Sweet social network of choice, you’ve been great – you really have – but as is the sad case so often in this life, all good things must come to unfriend.

 

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Now before you go all weepy on me, let me explain: it’s not you, it’s me. I’ve got an intensely obsessive personality, and your constant barrage of information overload has led me to develop the unhealthy habit of spending countless hours idly trolling your feed, for, geez, I don’t even know what. Distraction, I suppose.

The free magic shows and Dave Gahan-esque dance moves have gotten lost in a sea of the mundane, speckled with rare buoys of profundity. I sincerely appreciate the thoughts, the emotions – the people – behind these blips, but I’m just no longer cut out to be one of the lovelies manning the radar. Life beckons, and pressing tasks call.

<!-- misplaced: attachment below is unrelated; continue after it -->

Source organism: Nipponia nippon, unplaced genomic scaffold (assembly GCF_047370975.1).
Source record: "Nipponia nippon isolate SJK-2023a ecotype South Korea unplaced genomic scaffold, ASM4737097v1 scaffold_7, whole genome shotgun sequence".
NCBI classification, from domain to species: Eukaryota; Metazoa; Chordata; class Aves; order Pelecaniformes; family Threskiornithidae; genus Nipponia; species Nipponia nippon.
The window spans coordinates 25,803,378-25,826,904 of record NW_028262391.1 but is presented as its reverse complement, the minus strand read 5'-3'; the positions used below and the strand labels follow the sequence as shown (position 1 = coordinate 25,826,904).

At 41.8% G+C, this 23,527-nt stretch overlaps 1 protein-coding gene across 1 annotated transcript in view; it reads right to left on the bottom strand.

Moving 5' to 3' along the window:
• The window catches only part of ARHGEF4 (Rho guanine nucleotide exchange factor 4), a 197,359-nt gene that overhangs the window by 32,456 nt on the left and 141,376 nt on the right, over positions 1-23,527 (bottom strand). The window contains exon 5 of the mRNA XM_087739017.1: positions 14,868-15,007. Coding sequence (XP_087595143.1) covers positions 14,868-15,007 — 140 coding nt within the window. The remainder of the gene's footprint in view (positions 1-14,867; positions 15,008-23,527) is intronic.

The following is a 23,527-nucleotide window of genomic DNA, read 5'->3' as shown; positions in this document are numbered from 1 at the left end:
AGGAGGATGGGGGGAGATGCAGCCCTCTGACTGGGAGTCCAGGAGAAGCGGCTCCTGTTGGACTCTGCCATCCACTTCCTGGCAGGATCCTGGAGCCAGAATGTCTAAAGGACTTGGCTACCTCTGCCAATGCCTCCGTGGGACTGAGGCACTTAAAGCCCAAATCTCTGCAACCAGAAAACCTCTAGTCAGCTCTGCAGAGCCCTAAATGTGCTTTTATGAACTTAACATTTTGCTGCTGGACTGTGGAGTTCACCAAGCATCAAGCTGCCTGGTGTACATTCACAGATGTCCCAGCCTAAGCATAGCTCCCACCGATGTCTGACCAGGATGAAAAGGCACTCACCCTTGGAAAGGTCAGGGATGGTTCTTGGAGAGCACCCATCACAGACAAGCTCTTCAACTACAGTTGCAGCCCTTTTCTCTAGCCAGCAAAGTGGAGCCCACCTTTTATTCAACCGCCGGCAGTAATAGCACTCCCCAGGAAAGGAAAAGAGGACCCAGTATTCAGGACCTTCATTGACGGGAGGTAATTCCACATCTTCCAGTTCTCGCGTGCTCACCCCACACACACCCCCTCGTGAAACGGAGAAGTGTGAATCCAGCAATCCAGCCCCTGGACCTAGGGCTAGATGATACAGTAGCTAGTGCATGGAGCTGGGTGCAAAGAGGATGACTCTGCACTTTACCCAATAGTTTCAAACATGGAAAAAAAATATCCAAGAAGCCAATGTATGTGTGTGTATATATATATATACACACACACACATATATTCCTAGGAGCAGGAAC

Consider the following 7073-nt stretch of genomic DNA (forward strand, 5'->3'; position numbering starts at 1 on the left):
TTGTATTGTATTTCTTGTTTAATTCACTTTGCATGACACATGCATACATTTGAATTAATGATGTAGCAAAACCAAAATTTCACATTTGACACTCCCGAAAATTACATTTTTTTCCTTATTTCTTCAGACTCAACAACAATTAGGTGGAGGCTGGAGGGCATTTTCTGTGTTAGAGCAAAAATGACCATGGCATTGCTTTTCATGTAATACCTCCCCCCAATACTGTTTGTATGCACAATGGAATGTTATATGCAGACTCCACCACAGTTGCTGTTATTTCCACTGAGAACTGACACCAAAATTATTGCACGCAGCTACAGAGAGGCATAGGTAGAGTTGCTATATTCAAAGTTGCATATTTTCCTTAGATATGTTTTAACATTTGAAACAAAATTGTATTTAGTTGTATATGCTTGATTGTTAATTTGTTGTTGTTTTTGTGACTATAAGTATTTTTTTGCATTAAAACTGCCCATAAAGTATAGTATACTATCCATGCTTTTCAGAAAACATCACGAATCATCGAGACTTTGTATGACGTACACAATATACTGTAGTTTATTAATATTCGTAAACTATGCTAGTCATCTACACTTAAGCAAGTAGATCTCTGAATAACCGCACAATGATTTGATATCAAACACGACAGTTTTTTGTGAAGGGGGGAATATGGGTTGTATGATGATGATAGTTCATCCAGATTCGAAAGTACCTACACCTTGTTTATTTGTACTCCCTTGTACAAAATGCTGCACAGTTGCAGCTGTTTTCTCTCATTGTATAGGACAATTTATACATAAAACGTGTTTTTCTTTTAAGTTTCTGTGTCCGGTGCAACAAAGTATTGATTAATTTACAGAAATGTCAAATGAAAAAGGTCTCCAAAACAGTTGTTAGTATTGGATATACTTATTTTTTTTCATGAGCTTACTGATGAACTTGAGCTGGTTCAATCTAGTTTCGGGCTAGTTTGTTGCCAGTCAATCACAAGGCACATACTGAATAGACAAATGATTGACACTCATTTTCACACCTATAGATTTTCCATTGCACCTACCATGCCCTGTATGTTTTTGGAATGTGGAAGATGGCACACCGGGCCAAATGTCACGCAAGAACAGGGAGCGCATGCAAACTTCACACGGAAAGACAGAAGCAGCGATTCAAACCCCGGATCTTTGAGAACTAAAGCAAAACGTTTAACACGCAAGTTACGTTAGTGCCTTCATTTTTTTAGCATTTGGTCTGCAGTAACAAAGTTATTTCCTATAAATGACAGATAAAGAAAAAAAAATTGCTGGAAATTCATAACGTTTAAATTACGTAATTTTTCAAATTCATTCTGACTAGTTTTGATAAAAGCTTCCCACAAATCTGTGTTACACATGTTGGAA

Facebook, if it’s alright with you, I won’t deactivate you at this point in time. I’d like to continue to be tagged in posts and photos if need be, messaged when my input or assistance is required, and invited to join fun events that are of interest to me. I will continue to participate in a few choice Facebook groups, and will continue to maintain my business pages. I hope you won’t take offense when I share this blog post on my wall. I really hope you won’t brand me an ungrateful twat when I confess I just installed News Feed Eradicator on my laptop, and that I’ve unfollowed essentially everyone on my mobile app, save George Takei.